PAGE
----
American Heritage® Dictionary of the English Language, Fourth Edition
- n. Rapid breathing.
- n. alternative spelling of tachypnoea.
- New Latin : tachy- + Greek pnoiē, breathing (from pnein, to breathe; see pneu- in Indo-European roots). (American Heritage® Dictionary of the English Language, Fourth Edition)
“Physical findings on arrival on the Medicine service: fever to 102F, tachycardia, tachypnea, hypotension, crackles about halfway up the lungs bilaterally, and oxygen saturation of 89%.”
“I've noticed that our ED's nurses, when they want to bring to my attention a patient's tachypnea, actually record "19" or "21" as the respiratory rate ...”
“Babies born by cesarean are more likely to develop breathing problems such as transient tachypnea abnormally fast breathing during the first few days after birth.”
“Depends on age and presence of respiratory distress tachypnea”
“Respiratory illnesses such as RDS, transient tachypnea, pneumonia and respiratory failure can lead to other problems such as longer hospitalization, the need for a ventilator or antibiotics, and issues with feeding and failure to gain weight.”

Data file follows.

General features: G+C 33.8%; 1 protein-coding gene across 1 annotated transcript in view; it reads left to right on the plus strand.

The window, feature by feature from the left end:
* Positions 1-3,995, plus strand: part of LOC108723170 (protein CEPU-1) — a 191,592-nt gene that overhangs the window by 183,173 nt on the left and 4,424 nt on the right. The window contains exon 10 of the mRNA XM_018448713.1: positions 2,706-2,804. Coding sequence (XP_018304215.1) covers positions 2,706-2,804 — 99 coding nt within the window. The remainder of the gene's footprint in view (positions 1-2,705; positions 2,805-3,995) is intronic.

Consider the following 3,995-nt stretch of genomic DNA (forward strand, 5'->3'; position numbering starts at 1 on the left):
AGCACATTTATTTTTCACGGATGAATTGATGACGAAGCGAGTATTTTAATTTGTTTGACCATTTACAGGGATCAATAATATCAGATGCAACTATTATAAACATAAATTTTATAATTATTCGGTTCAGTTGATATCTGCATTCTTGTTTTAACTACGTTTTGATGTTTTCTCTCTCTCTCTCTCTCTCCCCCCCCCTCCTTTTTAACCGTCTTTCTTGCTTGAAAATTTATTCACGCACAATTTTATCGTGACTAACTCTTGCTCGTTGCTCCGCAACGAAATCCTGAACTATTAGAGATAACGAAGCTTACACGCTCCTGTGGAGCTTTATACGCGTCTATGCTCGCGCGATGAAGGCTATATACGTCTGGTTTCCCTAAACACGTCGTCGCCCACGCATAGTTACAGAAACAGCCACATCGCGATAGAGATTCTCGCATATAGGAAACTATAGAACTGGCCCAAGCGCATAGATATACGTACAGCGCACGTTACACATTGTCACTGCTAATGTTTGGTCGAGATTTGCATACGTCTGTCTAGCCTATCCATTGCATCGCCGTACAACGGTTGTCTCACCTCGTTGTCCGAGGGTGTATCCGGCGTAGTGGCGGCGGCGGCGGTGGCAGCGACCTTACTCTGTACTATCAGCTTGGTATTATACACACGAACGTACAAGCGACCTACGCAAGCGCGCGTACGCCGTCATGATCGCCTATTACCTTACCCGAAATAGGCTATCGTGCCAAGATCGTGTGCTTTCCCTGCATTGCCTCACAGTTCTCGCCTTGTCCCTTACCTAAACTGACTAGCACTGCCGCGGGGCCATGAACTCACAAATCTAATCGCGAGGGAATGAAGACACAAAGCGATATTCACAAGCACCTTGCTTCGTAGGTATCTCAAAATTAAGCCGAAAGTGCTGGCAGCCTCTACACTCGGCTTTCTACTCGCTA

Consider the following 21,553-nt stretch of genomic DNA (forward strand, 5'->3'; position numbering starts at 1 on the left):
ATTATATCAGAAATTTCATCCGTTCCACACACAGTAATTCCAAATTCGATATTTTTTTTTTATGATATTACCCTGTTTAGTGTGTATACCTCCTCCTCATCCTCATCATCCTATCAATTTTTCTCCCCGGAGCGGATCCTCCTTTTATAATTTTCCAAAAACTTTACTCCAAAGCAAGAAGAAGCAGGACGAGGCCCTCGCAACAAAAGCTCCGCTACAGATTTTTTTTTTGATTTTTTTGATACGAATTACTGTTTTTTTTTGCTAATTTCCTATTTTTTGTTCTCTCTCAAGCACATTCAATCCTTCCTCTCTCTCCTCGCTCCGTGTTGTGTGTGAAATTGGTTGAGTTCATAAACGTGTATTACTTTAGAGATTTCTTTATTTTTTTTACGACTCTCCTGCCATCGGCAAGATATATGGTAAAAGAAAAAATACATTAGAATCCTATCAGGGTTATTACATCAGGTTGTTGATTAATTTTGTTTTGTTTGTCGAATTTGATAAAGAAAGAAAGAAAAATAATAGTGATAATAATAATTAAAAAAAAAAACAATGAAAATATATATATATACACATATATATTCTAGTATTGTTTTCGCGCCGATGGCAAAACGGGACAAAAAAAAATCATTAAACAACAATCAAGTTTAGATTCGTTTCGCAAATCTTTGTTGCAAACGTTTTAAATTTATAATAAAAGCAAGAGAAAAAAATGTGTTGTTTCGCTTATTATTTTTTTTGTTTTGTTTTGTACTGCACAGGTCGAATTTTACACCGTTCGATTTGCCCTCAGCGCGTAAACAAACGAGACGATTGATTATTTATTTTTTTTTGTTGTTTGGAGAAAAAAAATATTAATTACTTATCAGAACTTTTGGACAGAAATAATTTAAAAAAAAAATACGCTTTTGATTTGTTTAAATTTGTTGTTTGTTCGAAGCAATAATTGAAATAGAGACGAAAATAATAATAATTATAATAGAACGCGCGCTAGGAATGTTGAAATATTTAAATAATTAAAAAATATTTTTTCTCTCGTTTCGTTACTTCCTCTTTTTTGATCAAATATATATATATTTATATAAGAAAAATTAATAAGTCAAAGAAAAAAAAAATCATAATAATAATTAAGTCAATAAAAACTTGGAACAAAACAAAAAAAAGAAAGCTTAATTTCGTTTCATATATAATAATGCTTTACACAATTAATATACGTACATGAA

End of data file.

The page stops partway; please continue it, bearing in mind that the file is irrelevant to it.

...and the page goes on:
“URINARY TRACT INFECTION ACUTE PYELONEPHRITIS MANAGEMENT Hospitalization Urine and blood cultures CBC, Serum creatinine, and electrolytes Rpt in 48 hrs Chest Xray - if w / dypnea or tachypnea 55 Monitor V / S, urine output (FBC)”
“Rates of small-for-gestational-age babies, admission to the neonatal ICU, preterm delivery, need for IV glucose, respiratory distress syndrome, and transient tachypnea of the newborn were similar between the two groups.”
“The researchers looked at whether an infant who was delivered at 37 weeks later died or was diagnosed with a number of conditions, including respiratory distress syndrome and / or transient tachypnea of the newborn, newborn sepsis, seizures, necrotizing entercolitis, hypoxic ischemic encephalopathy, required ventilator support within 24 hours of birth, had umbilical cord arterial pH (a measure of oxygenation) below 7.0, an Apgar score at five minutes of three or below, was admitted to a neonatal intensive care unit or required prolonged hospitalization.”
“Features that are evident in both coitus (sexual arousal and orgasm) and in undisturbed childbirth include changes in respiration (hyperpnea and tachypnea), vocalization, strained facial expression, rhythmic uterine contractions, loosening of the cervical mucous plug, frequent supine position with thighs adducted, a tendency to become uninhibited, exceptional muscular strength, an altered state of consciousness with rapid return to alert awareness after orgasm or birth, and a profound feeling of joy or ecstasy following orgasm or delivery.”
“In a child 39°), cough, respiratory distress, chest pain and tachypnea (50/min).”
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